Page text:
Nick Goldman
EMBL - European Bioinformatics Institute, UK

Nick Goldman is a Research Group Leader at the EMBLEuropean Bioinformatics Institute (EBI) in Hinxton, UK, where his research group studies methods for the analysis of DNA and amino acid sequences to study evolution. Nick studied Mathematics at the University of Cambridge, and has a PhD on statistical methods for studying sequence evolution. He worked at the Natural History Museum, London, the MRC National Institute for Medical Research, London, and the Departments of Genetics and Zoology, Cambridge, before joining EBI in 2002. Contributions to molecular evolution include papers on various statistical methods in phylogenetics, codon models to describe the evolution of protein-coding DNA, the relationships between protein sequence and structure, experimental design in phylogenetics, evolutionary multiple sequence alignment and various large-scale comparative genomics projects. Further information is available at

John Huelsenbeck
UC Berkeley, USA

John Huelsenbeck is a Professor of Integrative Biology at the University of California, Berkeley. He received his Ph.D. in Zoology from the University of Texas at Austin in 1995.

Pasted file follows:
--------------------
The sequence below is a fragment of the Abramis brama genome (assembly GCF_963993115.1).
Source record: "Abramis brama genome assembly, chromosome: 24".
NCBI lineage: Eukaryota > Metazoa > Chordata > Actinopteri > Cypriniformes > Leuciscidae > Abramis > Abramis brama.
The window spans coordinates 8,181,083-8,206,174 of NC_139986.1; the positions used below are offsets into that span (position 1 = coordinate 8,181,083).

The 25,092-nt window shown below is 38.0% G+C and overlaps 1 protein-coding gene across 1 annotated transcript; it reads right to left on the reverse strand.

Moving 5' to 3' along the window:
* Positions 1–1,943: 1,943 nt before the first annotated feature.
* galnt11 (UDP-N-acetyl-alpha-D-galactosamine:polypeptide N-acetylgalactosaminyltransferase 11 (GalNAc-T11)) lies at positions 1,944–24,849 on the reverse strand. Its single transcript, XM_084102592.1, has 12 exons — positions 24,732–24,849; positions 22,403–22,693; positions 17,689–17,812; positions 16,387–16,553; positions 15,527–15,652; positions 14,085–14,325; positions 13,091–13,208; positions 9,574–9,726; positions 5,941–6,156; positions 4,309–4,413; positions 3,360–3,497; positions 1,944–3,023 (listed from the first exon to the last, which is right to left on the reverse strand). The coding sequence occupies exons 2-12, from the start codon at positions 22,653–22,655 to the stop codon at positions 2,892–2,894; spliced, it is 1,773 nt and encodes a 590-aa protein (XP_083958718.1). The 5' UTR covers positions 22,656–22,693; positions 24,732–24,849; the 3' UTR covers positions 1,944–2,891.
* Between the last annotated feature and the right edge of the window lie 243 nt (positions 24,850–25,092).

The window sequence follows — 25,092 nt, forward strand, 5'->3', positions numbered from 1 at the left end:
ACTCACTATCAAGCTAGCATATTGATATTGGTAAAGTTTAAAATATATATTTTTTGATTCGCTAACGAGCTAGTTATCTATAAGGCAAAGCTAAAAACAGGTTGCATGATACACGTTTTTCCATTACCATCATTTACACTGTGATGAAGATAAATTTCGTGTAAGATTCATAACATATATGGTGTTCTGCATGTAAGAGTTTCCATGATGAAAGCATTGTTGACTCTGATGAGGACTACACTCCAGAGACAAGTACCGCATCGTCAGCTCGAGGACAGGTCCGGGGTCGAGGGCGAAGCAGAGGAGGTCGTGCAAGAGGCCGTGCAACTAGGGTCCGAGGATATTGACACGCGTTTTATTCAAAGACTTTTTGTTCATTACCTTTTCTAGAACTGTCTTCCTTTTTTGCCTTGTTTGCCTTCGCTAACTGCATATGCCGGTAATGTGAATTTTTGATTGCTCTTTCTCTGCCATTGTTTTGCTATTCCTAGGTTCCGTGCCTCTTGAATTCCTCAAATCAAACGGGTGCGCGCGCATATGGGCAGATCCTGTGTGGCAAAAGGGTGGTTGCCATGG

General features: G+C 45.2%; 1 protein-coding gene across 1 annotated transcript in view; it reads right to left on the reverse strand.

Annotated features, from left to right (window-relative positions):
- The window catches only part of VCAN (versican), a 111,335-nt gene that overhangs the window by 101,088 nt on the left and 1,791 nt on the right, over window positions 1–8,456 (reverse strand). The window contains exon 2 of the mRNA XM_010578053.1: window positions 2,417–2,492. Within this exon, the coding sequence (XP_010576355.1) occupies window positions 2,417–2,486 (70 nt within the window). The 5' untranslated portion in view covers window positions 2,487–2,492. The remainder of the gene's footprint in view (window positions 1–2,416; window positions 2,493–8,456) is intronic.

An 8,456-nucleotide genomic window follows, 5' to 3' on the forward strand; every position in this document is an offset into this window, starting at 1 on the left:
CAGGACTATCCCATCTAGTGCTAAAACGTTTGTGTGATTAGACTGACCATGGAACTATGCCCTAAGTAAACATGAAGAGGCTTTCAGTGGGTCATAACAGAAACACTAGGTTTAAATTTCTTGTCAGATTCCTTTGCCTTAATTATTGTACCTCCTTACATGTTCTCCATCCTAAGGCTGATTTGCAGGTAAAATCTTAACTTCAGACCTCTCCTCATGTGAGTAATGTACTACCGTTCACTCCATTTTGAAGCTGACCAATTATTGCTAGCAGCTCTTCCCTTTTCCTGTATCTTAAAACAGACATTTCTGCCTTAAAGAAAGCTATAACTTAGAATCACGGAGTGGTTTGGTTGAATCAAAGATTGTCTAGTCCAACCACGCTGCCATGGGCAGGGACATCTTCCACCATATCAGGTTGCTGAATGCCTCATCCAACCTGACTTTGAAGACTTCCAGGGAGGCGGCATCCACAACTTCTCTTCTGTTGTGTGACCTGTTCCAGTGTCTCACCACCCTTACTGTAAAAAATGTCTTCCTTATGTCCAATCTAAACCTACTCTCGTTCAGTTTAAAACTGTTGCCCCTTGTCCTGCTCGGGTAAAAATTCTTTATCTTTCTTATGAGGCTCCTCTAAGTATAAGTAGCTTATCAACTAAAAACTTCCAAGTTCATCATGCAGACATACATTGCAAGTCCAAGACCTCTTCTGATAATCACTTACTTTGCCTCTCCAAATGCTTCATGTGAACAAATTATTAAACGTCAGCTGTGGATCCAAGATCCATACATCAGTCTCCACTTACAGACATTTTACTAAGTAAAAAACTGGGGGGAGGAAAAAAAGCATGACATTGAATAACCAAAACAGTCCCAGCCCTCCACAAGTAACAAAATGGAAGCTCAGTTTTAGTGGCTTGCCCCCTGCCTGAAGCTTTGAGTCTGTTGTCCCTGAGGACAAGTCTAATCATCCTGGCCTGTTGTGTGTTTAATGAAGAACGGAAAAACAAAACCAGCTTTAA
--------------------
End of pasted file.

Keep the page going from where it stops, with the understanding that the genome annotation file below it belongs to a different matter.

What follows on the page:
His research interests are in theoretical phylogenetics and molecular evolution. He is a coauthor of the program MrBayes, a program that is widely used for the Bayesian estimation of phylogeny.

Carolin Kosiol
Institute of Population Genetics, Vetmeduni Vienna, Austria

Carolin Kosiol is a junior research group leader in the Institute of Population Genetics at the Vetmeduni Vienna, Austria. In 2006, she received a PhD from the European Bioinformatics Institute and the University of Cambridge. She then pursued a postdoc at Cornell University working to the detection of natural selection and conducted various inter- and intraspecific signatures of selection in mammals. Recently, she was involved in several genome projects, e.g., rhesus macaque, giant panda bear and orangutan. Her main interest is to study the evolutionary processes and pressures acting on molecular sequences by merging population genetic and phylogenetic approaches.

Clemens Lakner
Bioinformatics Research Center, North Carolina State University, USA

Clemens is a postdoc at the Bioinformatics Research Center at North Carolina State University (NCSU). His advisors at NCSU are Jeff Thorne and Eric Stone. Clemens is interested in questions relating to protein evolution and in developing computational approaches to address them. After studying biology in Vienna, he obtained a doctoral degree from Florida State University. For his PhD project Clemens evaluated stochastic models of protein evolution and implemented models that explicitly incorporate protein structural information.

Adam Leaché
Department of Biology & Burke Museum, University of Washington, USA